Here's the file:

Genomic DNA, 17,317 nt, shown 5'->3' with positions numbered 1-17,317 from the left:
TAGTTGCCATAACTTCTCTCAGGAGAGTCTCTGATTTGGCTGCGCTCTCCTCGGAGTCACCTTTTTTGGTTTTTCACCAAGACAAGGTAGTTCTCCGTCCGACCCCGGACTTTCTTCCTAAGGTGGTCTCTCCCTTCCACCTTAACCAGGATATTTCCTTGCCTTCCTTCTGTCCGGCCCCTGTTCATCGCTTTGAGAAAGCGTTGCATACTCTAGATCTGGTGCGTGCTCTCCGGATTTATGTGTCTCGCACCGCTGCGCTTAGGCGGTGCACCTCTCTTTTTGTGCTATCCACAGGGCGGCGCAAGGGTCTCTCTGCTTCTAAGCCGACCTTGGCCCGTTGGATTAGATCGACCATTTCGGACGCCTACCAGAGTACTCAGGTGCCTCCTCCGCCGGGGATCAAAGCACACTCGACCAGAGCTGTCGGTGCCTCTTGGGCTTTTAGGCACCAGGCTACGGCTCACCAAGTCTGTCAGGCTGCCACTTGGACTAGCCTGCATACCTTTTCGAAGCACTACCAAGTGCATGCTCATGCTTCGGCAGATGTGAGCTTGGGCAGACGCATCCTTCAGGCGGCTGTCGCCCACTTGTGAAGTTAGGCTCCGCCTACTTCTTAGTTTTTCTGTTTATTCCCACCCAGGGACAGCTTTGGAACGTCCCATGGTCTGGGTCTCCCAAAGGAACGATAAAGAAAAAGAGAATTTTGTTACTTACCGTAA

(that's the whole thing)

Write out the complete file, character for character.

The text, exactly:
Genomic DNA, 17,317 nt, shown 5'->3' with positions numbered 1-17,317 from the left:
TAGTTGCCATAACTTCTCTCAGGAGAGTCTCTGATTTGGCTGCGCTCTCCTCGGAGTCACCTTTTTTGGTTTTTCACCAAGACAAGGTAGTTCTCCGTCCGACCCCGGACTTTCTTCCTAAGGTGGTCTCTCCCTTCCACCTTAACCAGGATATTTCCTTGCCTTCCTTCTGTCCGGCCCCTGTTCATCGCTTTGAGAAAGCGTTGCATACTCTAGATCTGGTGCGTGCTCTCCGGATTTATGTGTCTCGCACCGCTGCGCTTAGGCGGTGCACCTCTCTTTTTGTGCTATCCACAGGGCGGCGCAAGGGTCTCTCTGCTTCTAAGCCGACCTTGGCCCGTTGGATTAGATCGACCATTTCGGACGCCTACCAGAGTACTCAGGTGCCTCCTCCGCCGGGGATCAAAGCACACTCGACCAGAGCTGTCGGTGCCTCTTGGGCTTTTAGGCACCAGGCTACGGCTCACCAAGTCTGTCAGGCTGCCACTTGGACTAGCCTGCATACCTTTTCGAAGCACTACCAAGTGCATGCTCATGCTTCGGCAGATGTGAGCTTGGGCAGACGCATCCTTCAGGCGGCTGTCGCCCACTTGTGAAGTTAGGCTCCGCCTACTTCTTAGTTTTTCTGTTTATTCCCACCCAGGGACAGCTTTGGAACGTCCCATGGTCTGGGTCTCCCAAAGGAACGATAAAGAAAAAGAGAATTTTGTTACTTACCGTAA